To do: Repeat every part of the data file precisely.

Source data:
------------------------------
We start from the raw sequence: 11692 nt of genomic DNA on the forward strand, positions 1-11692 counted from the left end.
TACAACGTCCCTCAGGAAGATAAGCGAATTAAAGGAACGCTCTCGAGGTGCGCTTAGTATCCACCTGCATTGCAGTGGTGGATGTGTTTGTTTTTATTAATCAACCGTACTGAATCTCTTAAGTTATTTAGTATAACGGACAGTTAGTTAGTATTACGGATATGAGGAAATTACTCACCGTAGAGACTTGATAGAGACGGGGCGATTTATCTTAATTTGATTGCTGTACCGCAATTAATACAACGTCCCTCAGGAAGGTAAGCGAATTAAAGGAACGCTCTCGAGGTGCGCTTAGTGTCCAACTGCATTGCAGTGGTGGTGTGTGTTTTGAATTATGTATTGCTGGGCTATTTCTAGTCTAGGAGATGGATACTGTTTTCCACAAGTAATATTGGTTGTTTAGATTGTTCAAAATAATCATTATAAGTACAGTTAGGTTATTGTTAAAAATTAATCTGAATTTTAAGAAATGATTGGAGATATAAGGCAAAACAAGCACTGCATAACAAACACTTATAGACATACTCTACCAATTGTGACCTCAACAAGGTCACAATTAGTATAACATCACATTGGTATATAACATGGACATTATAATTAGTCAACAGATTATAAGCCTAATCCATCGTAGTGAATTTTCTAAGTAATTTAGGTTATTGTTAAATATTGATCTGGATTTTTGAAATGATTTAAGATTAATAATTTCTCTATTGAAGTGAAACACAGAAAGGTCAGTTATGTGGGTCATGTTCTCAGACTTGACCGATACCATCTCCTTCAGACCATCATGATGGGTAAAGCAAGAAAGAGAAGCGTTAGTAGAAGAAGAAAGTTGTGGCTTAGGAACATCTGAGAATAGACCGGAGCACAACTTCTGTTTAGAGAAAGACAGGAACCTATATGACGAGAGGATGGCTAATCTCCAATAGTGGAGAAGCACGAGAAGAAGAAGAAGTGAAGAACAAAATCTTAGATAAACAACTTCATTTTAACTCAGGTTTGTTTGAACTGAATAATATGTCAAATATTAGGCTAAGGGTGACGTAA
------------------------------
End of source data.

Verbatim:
We start from the raw sequence: 11692 nt of genomic DNA on the forward strand, positions 1-11692 counted from the left end.
TACAACGTCCCTCAGGAAGATAAGCGAATTAAAGGAACGCTCTCGAGGTGCGCTTAGTATCCACCTGCATTGCAGTGGTGGATGTGTTTGTTTTTATTAATCAACCGTACTGAATCTCTTAAGTTATTTAGTATAACGGACAGTTAGTTAGTATTACGGATATGAGGAAATTACTCACCGTAGAGACTTGATAGAGACGGGGCGATTTATCTTAATTTGATTGCTGTACCGCAATTAATACAACGTCCCTCAGGAAGGTAAGCGAATTAAAGGAACGCTCTCGAGGTGCGCTTAGTGTCCAACTGCATTGCAGTGGTGGTGTGTGTTTTGAATTATGTATTGCTGGGCTATTTCTAGTCTAGGAGATGGATACTGTTTTCCACAAGTAATATTGGTTGTTTAGATTGTTCAAAATAATCATTATAAGTACAGTTAGGTTATTGTTAAAAATTAATCTGAATTTTAAGAAATGATTGGAGATATAAGGCAAAACAAGCACTGCATAACAAACACTTATAGACATACTCTACCAATTGTGACCTCAACAAGGTCACAATTAGTATAACATCACATTGGTATATAACATGGACATTATAATTAGTCAACAGATTATAAGCCTAATCCATCGTAGTGAATTTTCTAAGTAATTTAGGTTATTGTTAAATATTGATCTGGATTTTTGAAATGATTTAAGATTAATAATTTCTCTATTGAAGTGAAACACAGAAAGGTCAGTTATGTGGGTCATGTTCTCAGACTTGACCGATACCATCTCCTTCAGACCATCATGATGGGTAAAGCAAGAAAGAGAAGCGTTAGTAGAAGAAGAAAGTTGTGGCTTAGGAACATCTGAGAATAGACCGGAGCACAACTTCTGTTTAGAGAAAGACAGGAACCTATATGACGAGAGGATGGCTAATCTCCAATAGTGGAGAAGCACGAGAAGAAGAAGAAGTGAAGAACAAAATCTTAGATAAACAACTTCATTTTAACTCAGGTTTGTTTGAACTGAATAATATGTCAAATATTAGGCTAAGGGTGACGTAA